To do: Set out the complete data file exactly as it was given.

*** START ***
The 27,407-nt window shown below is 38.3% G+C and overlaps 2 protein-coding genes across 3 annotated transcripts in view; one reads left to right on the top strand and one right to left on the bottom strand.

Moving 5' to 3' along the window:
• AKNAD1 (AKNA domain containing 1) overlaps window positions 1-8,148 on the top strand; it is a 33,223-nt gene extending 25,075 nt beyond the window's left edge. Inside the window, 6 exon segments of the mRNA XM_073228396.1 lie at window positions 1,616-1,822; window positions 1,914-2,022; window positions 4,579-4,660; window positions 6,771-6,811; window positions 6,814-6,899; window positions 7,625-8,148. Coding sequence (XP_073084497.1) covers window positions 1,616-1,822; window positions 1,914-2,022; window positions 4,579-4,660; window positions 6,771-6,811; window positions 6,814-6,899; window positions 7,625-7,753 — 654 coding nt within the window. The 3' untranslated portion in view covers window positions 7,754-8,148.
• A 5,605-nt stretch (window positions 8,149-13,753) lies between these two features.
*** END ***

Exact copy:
The 27,407-nt window shown below is 38.3% G+C and overlaps 2 protein-coding genes across 3 annotated transcripts in view; one reads left to right on the top strand and one right to left on the bottom strand.

Moving 5' to 3' along the window:
• AKNAD1 (AKNA domain containing 1) overlaps window positions 1-8,148 on the top strand; it is a 33,223-nt gene extending 25,075 nt beyond the window's left edge. Inside the window, 6 exon segments of the mRNA XM_073228396.1 lie at window positions 1,616-1,822; window positions 1,914-2,022; window positions 4,579-4,660; window positions 6,771-6,811; window positions 6,814-6,899; window positions 7,625-8,148. Coding sequence (XP_073084497.1) covers window positions 1,616-1,822; window positions 1,914-2,022; window positions 4,579-4,660; window positions 6,771-6,811; window positions 6,814-6,899; window positions 7,625-7,753 — 654 coding nt within the window. The 3' untranslated portion in view covers window positions 7,754-8,148.
• A 5,605-nt stretch (window positions 8,149-13,753) lies between these two features.